While the United States is in a positive market state, many investors remain leery. Besides the rear view of the great recession of 2008, the recent malaise in European markets remind U.S. investors of market fragility and the ever-present threat of setbacks.
“It’s understandable that investors are hesitant. They’ve experienced a major recession and a prolonged period of sluggish gains in the U.S. market. Apprehension is natural,” said Roger Koppl, professor of finance at the Martin J. Whitman School of Management at Syracuse University. “Angst aside, right now the U.S. looks pretty good compared to some European Union (EU) markets. Italy has dipped into a second recession and there is evidence that the same is imminent in other EU countries.”
Koppl’s monograph, “From Crisis to Confidence: Macroeconomics After the Crash,” recently published by the Institute of Economic Affairs, dissects the recent Great Recession in the United States and the extended economic slump that followed. He discusses the fragility of world markets and the factors that have led to investor cynicism and fears of a looming crisis. Koppl asserts that what may appear as market failure during the great recession was actually the consequence of failed government policies. He makes a case for moving away from government command and control toward freer exchange.
Though the US market is in an enviable position, comparably, Koppl contends that the post-crash period after the Great Recession weighs on the minds of investors. “This ‘recovery’ was quite unlike typical post-war recession periods after which employment generally recovers within about two years. Since U.S. output peaked in December 2007, growth has been anemic, output remains below potential and unemployment has been persistently high,” shared Koppl. He contends the same has been apparent in many EU countries. “Similarly, repeated stimulatory measures by other governments have not effected a complete recovery. In the UK, for example, government borrowing has led the national debt to double in five years while output is still below potential.”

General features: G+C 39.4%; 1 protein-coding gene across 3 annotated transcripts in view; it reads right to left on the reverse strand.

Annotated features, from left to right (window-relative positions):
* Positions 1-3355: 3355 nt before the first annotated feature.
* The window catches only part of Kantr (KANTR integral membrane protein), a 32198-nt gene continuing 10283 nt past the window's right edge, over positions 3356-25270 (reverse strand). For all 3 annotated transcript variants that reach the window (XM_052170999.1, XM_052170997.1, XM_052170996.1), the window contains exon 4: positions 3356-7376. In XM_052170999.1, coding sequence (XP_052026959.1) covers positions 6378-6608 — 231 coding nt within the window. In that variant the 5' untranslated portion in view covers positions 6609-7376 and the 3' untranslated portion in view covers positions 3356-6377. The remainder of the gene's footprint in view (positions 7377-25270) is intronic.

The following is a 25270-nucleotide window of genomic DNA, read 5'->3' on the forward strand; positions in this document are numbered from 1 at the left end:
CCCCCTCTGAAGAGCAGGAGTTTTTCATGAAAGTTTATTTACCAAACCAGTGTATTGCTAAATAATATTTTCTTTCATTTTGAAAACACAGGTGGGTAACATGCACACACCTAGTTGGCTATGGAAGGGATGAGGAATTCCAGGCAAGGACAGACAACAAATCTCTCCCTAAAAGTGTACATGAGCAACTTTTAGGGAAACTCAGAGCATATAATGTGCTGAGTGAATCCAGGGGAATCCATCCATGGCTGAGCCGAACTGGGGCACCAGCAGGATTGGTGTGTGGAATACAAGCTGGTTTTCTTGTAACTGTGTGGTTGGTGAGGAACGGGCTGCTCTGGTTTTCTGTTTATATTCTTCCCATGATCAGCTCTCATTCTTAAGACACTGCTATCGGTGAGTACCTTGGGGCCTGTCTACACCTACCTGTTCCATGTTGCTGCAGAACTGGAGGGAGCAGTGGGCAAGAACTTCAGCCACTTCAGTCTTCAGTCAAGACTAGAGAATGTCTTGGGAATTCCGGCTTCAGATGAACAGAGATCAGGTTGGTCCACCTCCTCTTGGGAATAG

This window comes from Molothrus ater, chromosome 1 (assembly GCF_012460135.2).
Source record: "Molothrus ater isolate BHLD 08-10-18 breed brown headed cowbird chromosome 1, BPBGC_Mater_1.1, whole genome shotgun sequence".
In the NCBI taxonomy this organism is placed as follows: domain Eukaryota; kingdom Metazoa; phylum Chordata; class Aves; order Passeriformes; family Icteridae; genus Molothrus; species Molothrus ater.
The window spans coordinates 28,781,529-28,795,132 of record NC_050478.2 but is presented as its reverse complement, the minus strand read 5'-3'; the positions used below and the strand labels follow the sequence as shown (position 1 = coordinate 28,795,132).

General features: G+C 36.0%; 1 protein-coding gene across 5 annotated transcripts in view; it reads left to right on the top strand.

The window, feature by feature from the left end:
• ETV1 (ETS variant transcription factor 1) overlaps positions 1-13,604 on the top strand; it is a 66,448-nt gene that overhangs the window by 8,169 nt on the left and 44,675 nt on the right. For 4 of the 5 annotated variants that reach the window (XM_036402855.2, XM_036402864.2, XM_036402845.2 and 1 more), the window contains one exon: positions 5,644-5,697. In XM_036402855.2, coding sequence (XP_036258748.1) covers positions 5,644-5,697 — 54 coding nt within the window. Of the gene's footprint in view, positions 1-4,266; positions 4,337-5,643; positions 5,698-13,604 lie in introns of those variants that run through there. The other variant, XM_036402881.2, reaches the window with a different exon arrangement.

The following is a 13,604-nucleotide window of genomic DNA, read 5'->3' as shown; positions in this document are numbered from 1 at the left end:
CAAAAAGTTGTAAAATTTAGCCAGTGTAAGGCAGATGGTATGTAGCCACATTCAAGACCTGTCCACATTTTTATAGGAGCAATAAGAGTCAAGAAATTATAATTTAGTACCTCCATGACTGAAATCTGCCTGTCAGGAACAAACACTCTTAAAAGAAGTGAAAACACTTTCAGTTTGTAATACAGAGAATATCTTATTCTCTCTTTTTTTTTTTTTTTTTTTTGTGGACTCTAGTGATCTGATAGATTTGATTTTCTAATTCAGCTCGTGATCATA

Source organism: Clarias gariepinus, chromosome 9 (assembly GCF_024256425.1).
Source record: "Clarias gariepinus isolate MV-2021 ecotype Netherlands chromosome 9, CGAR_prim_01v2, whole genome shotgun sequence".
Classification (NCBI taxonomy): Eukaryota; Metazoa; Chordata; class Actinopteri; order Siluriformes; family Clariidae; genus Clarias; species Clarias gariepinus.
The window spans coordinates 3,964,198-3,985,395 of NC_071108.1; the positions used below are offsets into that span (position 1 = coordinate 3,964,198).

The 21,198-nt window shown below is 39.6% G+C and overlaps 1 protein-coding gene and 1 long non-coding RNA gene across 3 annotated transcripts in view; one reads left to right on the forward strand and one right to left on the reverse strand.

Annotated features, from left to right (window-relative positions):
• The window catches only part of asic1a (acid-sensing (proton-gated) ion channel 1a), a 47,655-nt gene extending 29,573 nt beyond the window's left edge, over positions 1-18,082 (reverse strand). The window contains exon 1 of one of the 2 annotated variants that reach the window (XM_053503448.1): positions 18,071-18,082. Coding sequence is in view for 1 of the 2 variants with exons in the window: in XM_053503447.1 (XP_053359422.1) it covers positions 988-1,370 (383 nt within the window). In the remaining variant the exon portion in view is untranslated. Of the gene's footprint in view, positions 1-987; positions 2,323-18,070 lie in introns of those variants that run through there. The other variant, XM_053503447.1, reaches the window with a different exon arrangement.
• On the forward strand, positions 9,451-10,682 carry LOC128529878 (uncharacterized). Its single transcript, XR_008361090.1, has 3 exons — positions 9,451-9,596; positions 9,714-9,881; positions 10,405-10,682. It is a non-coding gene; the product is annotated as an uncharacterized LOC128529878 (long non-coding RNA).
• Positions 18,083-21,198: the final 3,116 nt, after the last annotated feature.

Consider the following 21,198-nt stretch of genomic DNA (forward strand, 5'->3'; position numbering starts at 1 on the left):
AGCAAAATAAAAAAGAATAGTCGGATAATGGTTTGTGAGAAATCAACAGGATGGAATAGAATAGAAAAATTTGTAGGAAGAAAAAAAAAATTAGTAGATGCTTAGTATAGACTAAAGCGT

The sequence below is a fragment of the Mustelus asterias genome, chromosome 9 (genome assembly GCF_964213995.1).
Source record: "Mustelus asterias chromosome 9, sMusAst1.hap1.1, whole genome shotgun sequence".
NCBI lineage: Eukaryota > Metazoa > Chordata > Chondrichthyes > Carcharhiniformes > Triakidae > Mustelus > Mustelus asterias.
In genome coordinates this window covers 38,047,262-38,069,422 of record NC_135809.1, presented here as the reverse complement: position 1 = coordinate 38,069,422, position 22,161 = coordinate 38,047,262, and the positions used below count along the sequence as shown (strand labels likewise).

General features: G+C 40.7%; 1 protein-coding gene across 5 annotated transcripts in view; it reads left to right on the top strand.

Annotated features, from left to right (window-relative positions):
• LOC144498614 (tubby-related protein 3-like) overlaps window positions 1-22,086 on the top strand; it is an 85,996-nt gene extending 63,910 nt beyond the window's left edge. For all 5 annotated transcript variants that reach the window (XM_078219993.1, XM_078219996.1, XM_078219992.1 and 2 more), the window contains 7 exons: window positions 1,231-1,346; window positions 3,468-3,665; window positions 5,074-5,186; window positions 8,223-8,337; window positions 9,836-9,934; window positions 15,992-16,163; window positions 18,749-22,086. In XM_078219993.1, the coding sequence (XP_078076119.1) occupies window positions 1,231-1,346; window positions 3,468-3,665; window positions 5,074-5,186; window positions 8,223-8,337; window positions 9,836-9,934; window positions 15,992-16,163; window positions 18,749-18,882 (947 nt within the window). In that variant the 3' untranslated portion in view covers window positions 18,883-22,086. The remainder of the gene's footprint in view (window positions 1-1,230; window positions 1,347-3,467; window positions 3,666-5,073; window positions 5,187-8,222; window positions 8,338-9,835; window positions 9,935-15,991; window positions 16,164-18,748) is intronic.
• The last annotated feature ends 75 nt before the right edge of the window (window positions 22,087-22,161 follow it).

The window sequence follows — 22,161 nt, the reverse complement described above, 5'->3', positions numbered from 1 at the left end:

Koppl’s work was mentioned in a Treasury Select Committee hearing of the British Parliament by MP Steve Baker, who has long followed Koppl's research. The ‘Big Players’ theory Koppl shares in the monograph has also been cited by the Cato Institute in an article that appeared in Globe Asia. Author Steven H. Hanke referenced Koppl’s presentation of “measurements of regime uncertainty in the current crisis and their negative effects on confidence and economic activity.”
This monograph follows Koppl’s earlier work, “Big Players and the Economic Theory of Expectations,” which was awarded the annual best-book prize by the Society for the Development of Austrian Economics. Koppl has authored and co-authored numerous book chapters and research articles in leading scholarly journals. He is a past president of the Society for the Development of Austrian Economics and current editor of Advances in Austrian Economics, associate editor of Review of Behavioral Economics and blogger at ThinkMarkets. In addition to being on faculty at the Whitman School, Roger Koppl is a faculty fellow in Syracuse University’s Forensic and National Security Sciences Institute. He has served on the faculty of the Copenhagen Business School, Auburn University, Fairleigh Dickinson University and Auburn University at Montgomery and has held visiting positions at George Mason University, New York University and Germany’s Max Planck Institute of Economics.